Crossword puzzles are my diversion. I do one almost every day. It’s both a brain stimulant and meditation for me. When I’m doing a puzzle my mind is focused, not wandering or multi-tasking. What’s your diversion? For some of you it’s Sudoku, or maybe a game on your phone or tablet. For others it may be yoga, or reading a book.
As my family and I live in the New York area, I get The New York Times delivered daily. I rarely get to read more than a few articles in a day, while eating breakfast, and I can get the same news on my NYTimes iPhone app. I get news alerts on my phone, so I’m up to date on the latest in world happenings. I find that reading the actual newspaper, as with reading a physical book, is a different experience than reading on a screen.
Involve more senses
When it comes to crossword puzzles, I like doing a physical puzzle versus using an app. I can do the same New York Times puzzle, the same day, on their app. I’ve tried it and I get too easily bored and distracted. It’s too easy to flip between the puzzle and email or social media. That’s why I like the analog version (pen and paper).
Even my millennial age son now does the crossword puzzle on paper. He gets The Wall St. Journal delivered, so we have both puzzles to do. Our daily ritual is to make copies of each of the puzzles, so we can all do both of them (and don’t worry—we always recycle them when we’re finished).
A few years ago, I watched a documentary called Wordplay, which is about The New York Times crossword, and the people who make the puzzles, edit them, and solve them. You can probably find it on Netflix or a similar service. One thing I learned from watching it was that Monday is the easiest day for The New York Times puzzle, and—as it turns out—also for The Wall St. Journal. The puzzle gets progressively more difficult each day through Saturday (which is the most difficult). I always thought Sunday was the hardest. The Sunday puzzle, while bigger, is the equivalent difficulty of a Thursday puzzle.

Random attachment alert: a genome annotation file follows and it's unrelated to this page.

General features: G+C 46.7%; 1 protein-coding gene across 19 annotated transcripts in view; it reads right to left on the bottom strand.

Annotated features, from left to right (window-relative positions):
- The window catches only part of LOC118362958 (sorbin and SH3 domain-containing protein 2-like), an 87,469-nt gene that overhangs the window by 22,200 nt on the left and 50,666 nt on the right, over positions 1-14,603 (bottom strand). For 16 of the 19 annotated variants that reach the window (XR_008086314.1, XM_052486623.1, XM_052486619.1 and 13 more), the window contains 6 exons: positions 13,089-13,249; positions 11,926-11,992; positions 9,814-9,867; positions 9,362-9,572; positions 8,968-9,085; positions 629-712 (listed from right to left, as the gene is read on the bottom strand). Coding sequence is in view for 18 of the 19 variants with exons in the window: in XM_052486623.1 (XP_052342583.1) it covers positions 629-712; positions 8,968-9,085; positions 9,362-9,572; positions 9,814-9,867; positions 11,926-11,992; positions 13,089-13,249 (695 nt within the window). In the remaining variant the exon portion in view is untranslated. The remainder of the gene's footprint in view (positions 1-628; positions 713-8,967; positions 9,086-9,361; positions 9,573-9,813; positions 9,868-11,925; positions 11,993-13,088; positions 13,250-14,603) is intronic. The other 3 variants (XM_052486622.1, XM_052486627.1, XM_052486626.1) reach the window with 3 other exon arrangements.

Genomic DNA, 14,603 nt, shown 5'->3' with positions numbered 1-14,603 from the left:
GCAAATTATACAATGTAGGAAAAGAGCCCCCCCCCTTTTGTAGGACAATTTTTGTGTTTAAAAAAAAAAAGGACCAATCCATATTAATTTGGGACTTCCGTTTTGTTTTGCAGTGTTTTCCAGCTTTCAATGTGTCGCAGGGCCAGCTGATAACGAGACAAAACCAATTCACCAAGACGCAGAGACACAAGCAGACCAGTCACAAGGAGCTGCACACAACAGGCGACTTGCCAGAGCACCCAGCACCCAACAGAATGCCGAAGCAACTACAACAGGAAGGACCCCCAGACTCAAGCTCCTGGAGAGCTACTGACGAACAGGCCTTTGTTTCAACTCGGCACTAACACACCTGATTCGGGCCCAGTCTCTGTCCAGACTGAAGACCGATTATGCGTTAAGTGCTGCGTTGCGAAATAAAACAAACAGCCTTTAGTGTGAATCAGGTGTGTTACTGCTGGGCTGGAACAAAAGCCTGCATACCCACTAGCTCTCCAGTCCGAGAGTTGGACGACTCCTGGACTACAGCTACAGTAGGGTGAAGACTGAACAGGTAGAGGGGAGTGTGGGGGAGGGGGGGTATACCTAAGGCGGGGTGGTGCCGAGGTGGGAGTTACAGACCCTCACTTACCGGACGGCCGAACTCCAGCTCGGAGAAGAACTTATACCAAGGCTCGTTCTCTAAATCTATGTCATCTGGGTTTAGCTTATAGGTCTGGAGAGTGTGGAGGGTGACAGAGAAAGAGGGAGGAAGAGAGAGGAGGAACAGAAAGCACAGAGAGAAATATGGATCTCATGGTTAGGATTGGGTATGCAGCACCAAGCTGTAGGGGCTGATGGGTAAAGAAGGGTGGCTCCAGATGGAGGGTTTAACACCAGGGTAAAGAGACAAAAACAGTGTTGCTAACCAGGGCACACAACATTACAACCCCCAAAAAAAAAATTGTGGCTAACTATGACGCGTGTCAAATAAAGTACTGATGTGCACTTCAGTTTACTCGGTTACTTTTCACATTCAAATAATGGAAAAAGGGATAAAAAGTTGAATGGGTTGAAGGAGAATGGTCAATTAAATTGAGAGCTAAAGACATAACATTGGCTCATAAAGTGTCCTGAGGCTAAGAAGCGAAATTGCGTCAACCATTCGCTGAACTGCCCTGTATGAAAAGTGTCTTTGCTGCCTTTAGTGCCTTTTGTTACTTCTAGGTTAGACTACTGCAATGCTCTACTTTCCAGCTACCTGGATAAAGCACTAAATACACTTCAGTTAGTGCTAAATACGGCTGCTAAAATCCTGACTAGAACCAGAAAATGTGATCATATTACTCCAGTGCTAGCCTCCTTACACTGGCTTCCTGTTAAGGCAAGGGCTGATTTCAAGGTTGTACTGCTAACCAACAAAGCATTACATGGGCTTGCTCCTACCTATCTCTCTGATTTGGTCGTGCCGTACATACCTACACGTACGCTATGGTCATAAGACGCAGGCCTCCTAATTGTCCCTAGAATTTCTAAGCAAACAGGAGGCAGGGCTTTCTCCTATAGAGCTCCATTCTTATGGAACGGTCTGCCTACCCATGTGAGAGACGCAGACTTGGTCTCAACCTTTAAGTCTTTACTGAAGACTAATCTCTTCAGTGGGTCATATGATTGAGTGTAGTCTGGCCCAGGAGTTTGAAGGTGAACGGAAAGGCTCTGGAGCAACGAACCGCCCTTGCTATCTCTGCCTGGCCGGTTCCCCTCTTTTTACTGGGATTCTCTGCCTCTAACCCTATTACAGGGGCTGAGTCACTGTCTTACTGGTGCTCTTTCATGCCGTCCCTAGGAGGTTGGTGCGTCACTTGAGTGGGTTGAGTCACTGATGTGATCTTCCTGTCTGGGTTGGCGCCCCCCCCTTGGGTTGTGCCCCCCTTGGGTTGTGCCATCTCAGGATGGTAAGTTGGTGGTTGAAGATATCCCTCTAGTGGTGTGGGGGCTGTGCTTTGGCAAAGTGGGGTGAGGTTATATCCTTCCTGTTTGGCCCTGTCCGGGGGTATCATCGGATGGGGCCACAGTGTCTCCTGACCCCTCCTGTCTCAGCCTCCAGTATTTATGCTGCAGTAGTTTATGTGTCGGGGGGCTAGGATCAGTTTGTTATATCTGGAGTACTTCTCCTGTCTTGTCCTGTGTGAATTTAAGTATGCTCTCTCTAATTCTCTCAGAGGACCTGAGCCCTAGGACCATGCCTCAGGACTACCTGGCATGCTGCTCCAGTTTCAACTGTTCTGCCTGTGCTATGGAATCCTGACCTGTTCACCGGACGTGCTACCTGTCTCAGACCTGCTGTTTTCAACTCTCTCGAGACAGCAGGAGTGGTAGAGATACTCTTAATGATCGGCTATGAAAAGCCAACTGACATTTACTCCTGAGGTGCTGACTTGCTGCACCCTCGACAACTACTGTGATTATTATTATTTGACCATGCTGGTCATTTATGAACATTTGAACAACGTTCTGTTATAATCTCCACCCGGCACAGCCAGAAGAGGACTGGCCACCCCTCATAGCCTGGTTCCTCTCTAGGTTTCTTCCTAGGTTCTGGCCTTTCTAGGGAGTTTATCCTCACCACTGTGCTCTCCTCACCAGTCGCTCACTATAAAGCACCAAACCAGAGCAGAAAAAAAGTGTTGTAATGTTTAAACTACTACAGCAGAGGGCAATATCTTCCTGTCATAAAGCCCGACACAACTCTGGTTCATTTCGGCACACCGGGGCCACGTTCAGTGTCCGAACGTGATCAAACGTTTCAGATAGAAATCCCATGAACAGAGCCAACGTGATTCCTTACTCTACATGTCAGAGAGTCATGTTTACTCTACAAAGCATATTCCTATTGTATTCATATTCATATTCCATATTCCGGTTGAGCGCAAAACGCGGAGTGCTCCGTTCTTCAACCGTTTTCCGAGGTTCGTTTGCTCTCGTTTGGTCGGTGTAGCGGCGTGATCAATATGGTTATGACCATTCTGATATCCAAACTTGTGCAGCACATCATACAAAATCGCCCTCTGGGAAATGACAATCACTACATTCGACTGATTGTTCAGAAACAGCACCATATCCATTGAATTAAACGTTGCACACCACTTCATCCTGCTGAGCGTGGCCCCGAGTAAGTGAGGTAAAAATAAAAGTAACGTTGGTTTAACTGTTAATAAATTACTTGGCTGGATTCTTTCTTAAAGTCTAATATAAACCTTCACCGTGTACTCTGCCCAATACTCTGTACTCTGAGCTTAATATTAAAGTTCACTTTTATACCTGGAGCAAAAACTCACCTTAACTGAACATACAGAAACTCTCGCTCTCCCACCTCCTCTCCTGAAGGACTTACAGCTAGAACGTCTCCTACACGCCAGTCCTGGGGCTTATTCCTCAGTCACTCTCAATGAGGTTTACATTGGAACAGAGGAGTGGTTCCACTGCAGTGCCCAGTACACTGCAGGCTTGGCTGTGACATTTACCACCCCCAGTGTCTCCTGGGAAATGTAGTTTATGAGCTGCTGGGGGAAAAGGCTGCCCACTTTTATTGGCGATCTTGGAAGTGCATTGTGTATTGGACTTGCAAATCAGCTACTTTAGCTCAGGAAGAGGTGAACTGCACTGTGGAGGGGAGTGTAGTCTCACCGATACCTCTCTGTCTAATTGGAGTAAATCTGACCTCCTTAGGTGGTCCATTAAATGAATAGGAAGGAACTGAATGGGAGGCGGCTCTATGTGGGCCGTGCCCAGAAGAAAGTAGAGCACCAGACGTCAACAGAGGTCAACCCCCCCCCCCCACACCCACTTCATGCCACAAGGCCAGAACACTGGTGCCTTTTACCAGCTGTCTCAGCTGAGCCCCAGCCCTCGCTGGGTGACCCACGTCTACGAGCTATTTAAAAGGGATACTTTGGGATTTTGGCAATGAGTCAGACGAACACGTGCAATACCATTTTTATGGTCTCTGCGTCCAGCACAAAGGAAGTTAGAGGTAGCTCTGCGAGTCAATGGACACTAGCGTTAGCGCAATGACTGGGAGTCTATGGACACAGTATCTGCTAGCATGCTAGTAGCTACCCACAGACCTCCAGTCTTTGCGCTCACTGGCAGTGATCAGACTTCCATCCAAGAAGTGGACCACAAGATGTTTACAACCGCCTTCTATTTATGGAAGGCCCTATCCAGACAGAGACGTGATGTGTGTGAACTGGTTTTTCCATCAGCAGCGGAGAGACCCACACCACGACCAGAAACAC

Bolstered by this knowledge, I started doing the Monday puzzles, in pen (with a tube of Wite-Out close by). Once I was able to finish the Monday puzzles, I started trying Tuesday. When I was able to finish the Tuesday puzzles pretty regularly, I went on the Wednesday, and so forth.
A fresh set of eyes
Often, I’d have to walk away from a puzzle, and come back to it. Answers, that had previously eluded me, were suddenly clear. The puzzles towards the end of the week are particularly challenging. While the answers are often familiar, the clues become more obscure. There are times when I want to just give up and toss the puzzle in the recycling bin. After all, what’s the loss? It’s just a crossword puzzle, and no one will know (except me).
It’s just like life
And that’s when it hit me, crossword puzzles are just like life and business. Some days the answers are obvious and easy, and some days the answers elude us. Some days we want to throw in the towel and call it quits, and other days we revel in our accomplishments. So, what’s the difference? If I can come back and solve a puzzle that eluded me, why couldn’t I solve it the first time? After all, I must have already had the knowledge and skills to get to the answer, so why didn’t they work for me the first time?
Some days will be more challenging